o Did you know that everyone has a unique style and response to conflict? Knowing your styles and response is critical to effective conflict resolution.

o Do you feel comfortable modeling effective conflict resolution skills as a facilitator? This is one of the best ways to prevent conflict from escalating.

o Did you know that 80% of effective conflict management consists of effective interpersonal communication? Knowing how to facilitate this kind of communication is key to mining the positive energy of conflict.

o Do you know what it takes to establish conflict resolution and staff facilitation programs within organizations? This knowledge is in growing demand for facilitators, coaches, and consultants.

In this class you will learn conflict resolution skills for facilitative leaders by exploring and evaluating your own styles and personal responses conflict, learning and practicing conflict resolution strategies in the context of group facilitation, and exploring how you can implement conflict resolution and staff facilitation programs within organizations.

By the end of the 5 days, you will:

  • Know your own conflict resolution style and response to conflict.
  • Be able to employ effective conflict resolution strategies with any group.
  • Understand how to deal with impasse in groups.
  • Be able to recognize others conflict styles and responses.
    Have more confidence in dealing with conflict in groups and organizations.
  • Know the keys to implementing conflict resolution and staff facilitation programs within organizations.
  • And much more..

When...
October 9th-13th, 2006, 10:00 AM Pacific, 1:00 PM Eastern (NY Time), one hour each day.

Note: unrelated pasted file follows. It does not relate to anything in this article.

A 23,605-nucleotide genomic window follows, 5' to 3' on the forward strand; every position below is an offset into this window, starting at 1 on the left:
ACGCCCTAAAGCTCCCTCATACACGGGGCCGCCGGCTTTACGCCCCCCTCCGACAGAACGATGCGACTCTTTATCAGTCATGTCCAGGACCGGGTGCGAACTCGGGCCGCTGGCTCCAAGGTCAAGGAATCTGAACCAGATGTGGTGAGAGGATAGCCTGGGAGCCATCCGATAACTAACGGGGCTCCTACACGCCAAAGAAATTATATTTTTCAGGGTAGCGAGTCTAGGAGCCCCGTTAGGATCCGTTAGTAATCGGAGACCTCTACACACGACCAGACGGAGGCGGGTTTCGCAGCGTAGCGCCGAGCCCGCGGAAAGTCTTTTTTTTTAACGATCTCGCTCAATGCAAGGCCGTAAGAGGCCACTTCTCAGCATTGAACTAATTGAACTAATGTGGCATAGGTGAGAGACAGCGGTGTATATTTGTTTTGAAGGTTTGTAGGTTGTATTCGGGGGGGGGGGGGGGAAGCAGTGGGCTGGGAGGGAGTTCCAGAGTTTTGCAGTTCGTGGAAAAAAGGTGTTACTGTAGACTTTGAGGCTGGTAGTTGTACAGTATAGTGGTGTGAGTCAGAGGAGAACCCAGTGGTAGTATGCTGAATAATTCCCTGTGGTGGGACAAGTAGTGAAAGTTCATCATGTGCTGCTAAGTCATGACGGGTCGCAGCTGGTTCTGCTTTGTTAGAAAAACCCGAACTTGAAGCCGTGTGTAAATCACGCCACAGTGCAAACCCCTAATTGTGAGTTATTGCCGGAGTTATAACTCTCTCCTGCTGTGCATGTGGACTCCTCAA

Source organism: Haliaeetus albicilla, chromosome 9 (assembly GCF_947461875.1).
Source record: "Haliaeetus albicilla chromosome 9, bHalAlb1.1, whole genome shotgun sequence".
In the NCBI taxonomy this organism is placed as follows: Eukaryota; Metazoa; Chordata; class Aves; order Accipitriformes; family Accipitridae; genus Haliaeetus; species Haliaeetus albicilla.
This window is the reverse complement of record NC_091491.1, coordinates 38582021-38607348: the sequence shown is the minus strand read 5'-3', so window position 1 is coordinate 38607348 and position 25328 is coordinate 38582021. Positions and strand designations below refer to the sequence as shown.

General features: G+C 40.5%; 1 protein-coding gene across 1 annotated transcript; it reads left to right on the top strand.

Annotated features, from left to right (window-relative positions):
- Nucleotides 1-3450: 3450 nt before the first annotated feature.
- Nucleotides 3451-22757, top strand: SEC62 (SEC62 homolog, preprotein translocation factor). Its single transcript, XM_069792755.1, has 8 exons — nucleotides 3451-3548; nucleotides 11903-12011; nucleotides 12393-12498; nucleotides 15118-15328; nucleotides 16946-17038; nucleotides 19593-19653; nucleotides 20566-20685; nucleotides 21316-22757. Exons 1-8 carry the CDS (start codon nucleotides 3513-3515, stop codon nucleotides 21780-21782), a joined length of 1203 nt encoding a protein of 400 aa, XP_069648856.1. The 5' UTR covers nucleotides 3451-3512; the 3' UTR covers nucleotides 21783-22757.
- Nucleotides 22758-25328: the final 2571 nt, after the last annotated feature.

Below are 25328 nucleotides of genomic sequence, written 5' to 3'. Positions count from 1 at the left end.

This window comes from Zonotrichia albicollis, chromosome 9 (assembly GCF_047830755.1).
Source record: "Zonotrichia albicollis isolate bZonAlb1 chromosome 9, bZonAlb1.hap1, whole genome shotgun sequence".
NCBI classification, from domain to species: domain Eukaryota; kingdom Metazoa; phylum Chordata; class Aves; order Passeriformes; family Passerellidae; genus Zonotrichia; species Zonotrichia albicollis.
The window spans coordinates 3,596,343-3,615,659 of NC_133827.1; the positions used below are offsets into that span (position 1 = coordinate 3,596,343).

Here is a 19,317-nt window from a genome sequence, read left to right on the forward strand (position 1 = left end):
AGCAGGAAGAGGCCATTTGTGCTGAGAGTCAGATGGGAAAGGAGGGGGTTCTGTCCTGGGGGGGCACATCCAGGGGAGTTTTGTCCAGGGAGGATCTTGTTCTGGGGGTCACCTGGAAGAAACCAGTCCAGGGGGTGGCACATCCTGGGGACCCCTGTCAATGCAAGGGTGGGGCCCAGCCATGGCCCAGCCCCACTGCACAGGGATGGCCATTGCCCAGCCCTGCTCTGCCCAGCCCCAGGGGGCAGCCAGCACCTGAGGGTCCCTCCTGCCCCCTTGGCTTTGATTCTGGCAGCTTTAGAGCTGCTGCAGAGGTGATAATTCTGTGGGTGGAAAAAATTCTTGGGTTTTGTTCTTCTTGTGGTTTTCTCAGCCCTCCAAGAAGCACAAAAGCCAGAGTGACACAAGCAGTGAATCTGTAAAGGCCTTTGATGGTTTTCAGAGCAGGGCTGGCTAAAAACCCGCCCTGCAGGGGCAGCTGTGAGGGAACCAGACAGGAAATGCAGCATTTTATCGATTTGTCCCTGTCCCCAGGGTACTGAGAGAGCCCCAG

How the 5-Day Format/Training works...
1. Dial into your class every day for 5 days (Mon-Fri) for a 60-minute focused training segment using a conferencing bridge.
2. Work through a workbook during the 5 days which will step you through key conflict resolution skills and strategies.
3. You will have the opportunity to discuss issues on the subject matter with the instructor and your classmates via an online discussion forum during the course.
4. Access to the instructors via email for specific help.

Course Outline...
Here's what you'll be learning and doing during the 5-Day course...

Monday
Components of a Comprehensive Conflict Resolution Program
- The nine keys to designing and implementing an integrated conflict resolution program in your organization.
- Core strategies for facilitating effective responses to conflict so that all staff are invested in success.

Tuesday
Communication Skills and Strategies * The Heart of Conflict
Resolution

- The three primary communication styles and their conflict style counterparts.
- Four key communication skills you need to effectively manage conflict.
- How to model these skills at critical points of conflict within groups.

Wednesday
Strategies to Understand and Manage Defensive Behaviors
- Two key strategies to managing your own defensive responses to conflicts that arise.
- Four ways to encourage assertive communication among group members to prevent conflict from escalating.
- Three keys to working with disagreement that will prevent conflict from occurring.

Thursday
Collaborative Negotiation Strategies
- A six step model to assure the success of any negotiation.
- 10 Strategies for Managing Impasse.
- 8 Special Considerations for Managing Multi-Party Disputes.
- Five types of power essential to identify to facilitate conflict management.

Friday
Synthesis * Designing Staff Facilitation/ Mediation Systems to Transform Conflict in the Workplace
- Building the foundation of a staff facilitation program.
- Keys to the design and implementation a collaborative dispute settlement system.
- Key steps to starting your conflict mediation program or reviving a failed one.
- Individual Coaching and Q&A


Click here for full details and registration